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September 26, 2013

Surveys 2013: Hart Crowser

Photo courtesy of Hart Crowser [enlarge]
The tunneling machine Bertha in the launch pit before digging began in Seattle. Hart Crowser is the geotechnical engineer.

Specialty: Environmental and geotechnical engineering, natural resources

Management: Michael Bailey, chief executive officer; David Winter, vice president; Mike Ehlebracht, environmental services manager

Founded: 1974

Headquarters: Seattle

2013 revenues: $20.5 million

Projected 2014 revenues: $22 million

Current projects: Upland and in-water remediation and habitat restoration of the former Custom Plywood site in Anacortes; natural resources support for design of several habitat features that will be part of the Elliott Bay seawall replacement



Hart Crowser is the geotechnical engineer of record for the $2 billion tunnel that will replace the Alaskan Way Viaduct in Seattle. It is the world’s largest diameter soft ground bored tunnel, and is expected to be done in 2015.

(Editor's note: The project value has been corrected.)

CEO Michael Bailey answered questions about the industry and his firm.

Q: What has changed in your industry and at your firm as a result of the recession?

A: As an employee-owned firm, the recession provided a unique opportunity for Hart Crowser to renew our internal commitment to our employees and to focus on improved client service to offset changes in the marketplace.

As with many firms, we saw a relative decline in the kinds of geotechnical and environmental projects driven by commercial property development. But this happened at the same time that there were new environmental opportunities for government and industrial clients, and growth of geotechnical opportunities in the transportation sector.

Hart Crowser’s revenue growth has been maintained by improved business development planning and targeting key clients and signature projects.

Q: Where will growth come from in the next few years? What markets are you entering or exiting?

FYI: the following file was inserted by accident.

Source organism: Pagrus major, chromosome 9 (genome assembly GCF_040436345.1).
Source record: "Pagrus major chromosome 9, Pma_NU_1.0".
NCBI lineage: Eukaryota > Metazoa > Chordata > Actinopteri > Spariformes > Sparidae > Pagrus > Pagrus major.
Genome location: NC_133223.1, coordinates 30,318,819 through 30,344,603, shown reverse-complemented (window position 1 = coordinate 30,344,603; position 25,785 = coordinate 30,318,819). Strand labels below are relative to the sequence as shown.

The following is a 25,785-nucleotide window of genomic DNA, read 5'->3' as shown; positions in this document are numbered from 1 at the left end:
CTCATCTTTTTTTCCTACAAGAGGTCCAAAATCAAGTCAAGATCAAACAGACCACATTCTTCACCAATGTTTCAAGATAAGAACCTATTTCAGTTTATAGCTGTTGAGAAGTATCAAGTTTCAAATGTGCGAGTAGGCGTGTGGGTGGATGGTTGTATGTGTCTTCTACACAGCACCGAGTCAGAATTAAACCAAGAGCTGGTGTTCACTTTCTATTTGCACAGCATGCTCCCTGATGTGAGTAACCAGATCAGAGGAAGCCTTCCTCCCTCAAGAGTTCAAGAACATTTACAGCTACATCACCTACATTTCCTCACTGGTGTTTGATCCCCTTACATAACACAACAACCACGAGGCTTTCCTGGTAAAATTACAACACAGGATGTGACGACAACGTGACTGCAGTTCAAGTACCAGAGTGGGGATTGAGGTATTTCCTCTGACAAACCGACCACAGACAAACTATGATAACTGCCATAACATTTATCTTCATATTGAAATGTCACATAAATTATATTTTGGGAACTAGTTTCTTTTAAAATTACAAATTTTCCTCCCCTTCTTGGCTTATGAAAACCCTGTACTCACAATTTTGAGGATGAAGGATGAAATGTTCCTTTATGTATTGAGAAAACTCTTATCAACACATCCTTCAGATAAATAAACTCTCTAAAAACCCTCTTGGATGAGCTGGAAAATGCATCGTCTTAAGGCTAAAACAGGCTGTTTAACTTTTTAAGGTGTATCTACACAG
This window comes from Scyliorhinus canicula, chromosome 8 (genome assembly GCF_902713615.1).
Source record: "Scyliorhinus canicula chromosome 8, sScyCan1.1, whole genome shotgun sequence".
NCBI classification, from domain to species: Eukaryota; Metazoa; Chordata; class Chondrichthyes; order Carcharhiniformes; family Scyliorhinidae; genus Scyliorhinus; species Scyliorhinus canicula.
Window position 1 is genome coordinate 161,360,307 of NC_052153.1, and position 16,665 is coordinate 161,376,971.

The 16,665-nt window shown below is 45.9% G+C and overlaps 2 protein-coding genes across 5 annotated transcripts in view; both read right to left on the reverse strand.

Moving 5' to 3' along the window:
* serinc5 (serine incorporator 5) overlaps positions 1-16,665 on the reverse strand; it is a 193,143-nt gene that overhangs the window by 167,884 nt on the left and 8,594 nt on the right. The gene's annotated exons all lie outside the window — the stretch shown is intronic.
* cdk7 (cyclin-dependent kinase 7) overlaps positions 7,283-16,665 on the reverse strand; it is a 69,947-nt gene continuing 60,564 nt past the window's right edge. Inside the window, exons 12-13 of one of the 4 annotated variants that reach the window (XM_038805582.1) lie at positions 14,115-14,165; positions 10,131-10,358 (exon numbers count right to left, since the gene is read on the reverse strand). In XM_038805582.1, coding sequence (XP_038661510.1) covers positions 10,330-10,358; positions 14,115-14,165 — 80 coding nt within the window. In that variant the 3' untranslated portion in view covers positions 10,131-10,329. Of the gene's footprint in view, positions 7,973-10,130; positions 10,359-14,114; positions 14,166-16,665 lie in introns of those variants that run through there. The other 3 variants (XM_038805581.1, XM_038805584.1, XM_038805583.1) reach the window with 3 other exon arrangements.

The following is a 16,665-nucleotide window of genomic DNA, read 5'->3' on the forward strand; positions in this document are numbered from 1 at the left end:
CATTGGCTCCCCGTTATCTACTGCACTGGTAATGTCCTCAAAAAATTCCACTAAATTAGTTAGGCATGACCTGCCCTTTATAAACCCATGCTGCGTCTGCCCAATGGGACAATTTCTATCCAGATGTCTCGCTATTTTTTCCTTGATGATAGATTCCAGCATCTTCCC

A: We have seen an increasing market for permit support for resource development projects, environmental remediation for government or quasi-government clients, and industrial stormwater compliance. Natural resource permit support is a hot area due to the increased need to protect our environment while enabling industrial growth. The need for geotechnical services is increasing for vertical construction projects as well as for port facilities. Transportation design-build continues to be a strong sector, involving more medium-size projects instead of just a few mega-projects.

We also see growth in services related to water resources: water rights, habitat enhancement, beneficial reuse, and mitigating the impacts of development on watersheds. We have seen growth in our services related to mining and energy/oil and gas, and expect that to continue.

Q: What are the biggest trends and issues in your industry locally?

A: Although government funding remains tight, new contracting opportunities are available at the local and federal level that will allow growth in the environmental sector. There is also some growth in the commercial sector for engineering services. However, the difficulty of finding highly trained and experienced technical staff is a continuing concern. Support for STEM (science, technology, engineering and mathematics) education is essential for our industry.

Q: Which services are most in demand?

A: There are at least three hot areas: natural resources permitting, especially involving impacts to fisheries and aquatic ecosystems; specialized seismic design; and environmental engineering to design, build and oversee contaminated site cleanup. Many of the services in demand are driving company expansion geographically and to new but related markets and clients in our traditional service areas.

Q: Name a local environmental policy change you would like to see.

A: Politicians, the press and the public all need to embrace more thoughtful analysis of complex environmental issues. Locally and nationally there are no easy answers to producing the fuel and raw materials our society needs. Discussions about fracking to produce natural gas have to involve protecting groundwater but can’t lose sight of the goal of reducing our reliance on coal. Refusing coal train access to ports in Washington and Oregon may not keep them out of the Northwest — they may simply traverse our state on their way to British Columbia. And we cannot simply ban all new mines like the Pebble Mine (a proposed copper and gold mine in Alaska), but new mines can be designed to protect aquatic resources.

Our environmental policies need to lead the world in developing cleaner and more efficient industries, not simply in saying no to new developments in our backyard.

On a separate note, the lack of a state transportation package and the ongoing challenge of legislators to work together is troubling.


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